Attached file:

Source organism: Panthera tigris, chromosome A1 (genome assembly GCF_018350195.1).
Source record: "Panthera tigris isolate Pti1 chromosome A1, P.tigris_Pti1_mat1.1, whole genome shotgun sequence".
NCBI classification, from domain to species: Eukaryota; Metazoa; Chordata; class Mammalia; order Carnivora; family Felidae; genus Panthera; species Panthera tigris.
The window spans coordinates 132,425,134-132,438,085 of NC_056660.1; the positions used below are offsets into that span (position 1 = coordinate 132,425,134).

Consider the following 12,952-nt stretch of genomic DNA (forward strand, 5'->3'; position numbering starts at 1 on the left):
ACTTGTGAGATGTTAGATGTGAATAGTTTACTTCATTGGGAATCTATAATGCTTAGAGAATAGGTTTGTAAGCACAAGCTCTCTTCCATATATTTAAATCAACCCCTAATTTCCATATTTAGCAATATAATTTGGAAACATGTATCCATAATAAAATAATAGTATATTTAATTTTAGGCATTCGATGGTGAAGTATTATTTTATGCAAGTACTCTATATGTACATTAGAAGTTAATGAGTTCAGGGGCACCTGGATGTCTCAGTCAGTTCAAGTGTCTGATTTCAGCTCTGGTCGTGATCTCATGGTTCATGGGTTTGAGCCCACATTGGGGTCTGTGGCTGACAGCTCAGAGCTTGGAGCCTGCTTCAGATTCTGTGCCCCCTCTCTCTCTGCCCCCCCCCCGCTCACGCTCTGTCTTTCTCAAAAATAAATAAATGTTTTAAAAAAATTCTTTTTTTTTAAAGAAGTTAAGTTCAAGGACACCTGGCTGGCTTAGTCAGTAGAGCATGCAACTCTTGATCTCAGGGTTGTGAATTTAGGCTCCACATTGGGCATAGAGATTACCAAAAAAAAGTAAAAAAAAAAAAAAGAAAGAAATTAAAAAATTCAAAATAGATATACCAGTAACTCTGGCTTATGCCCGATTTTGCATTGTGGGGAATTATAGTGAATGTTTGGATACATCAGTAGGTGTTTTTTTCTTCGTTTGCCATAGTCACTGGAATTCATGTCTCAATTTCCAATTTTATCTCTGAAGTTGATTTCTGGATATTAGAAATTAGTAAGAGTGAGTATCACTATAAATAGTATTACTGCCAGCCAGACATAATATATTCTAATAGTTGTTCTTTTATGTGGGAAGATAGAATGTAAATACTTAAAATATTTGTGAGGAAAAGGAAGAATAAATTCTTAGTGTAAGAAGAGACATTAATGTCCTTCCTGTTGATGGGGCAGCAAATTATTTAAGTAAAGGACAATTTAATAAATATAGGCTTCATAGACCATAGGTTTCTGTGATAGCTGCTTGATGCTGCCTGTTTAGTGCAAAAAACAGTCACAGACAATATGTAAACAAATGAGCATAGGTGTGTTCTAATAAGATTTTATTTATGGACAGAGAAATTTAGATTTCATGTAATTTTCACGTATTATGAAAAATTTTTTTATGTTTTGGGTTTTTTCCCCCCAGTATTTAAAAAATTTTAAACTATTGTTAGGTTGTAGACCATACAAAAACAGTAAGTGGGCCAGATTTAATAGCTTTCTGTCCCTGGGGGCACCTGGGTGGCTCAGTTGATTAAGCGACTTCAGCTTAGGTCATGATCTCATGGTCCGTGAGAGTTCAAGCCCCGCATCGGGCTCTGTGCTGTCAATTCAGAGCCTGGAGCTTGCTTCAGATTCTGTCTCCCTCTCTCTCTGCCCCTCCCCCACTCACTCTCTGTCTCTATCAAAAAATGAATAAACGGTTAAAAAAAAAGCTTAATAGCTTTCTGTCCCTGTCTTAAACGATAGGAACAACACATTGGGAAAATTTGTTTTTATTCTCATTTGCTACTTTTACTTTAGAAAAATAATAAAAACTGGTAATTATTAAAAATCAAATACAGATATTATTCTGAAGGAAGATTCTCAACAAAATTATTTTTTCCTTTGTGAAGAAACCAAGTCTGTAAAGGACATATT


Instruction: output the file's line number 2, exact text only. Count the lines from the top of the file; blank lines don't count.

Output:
Source record: "Panthera tigris isolate Pti1 chromosome A1, P.tigris_Pti1_mat1.1, whole genome shotgun sequence".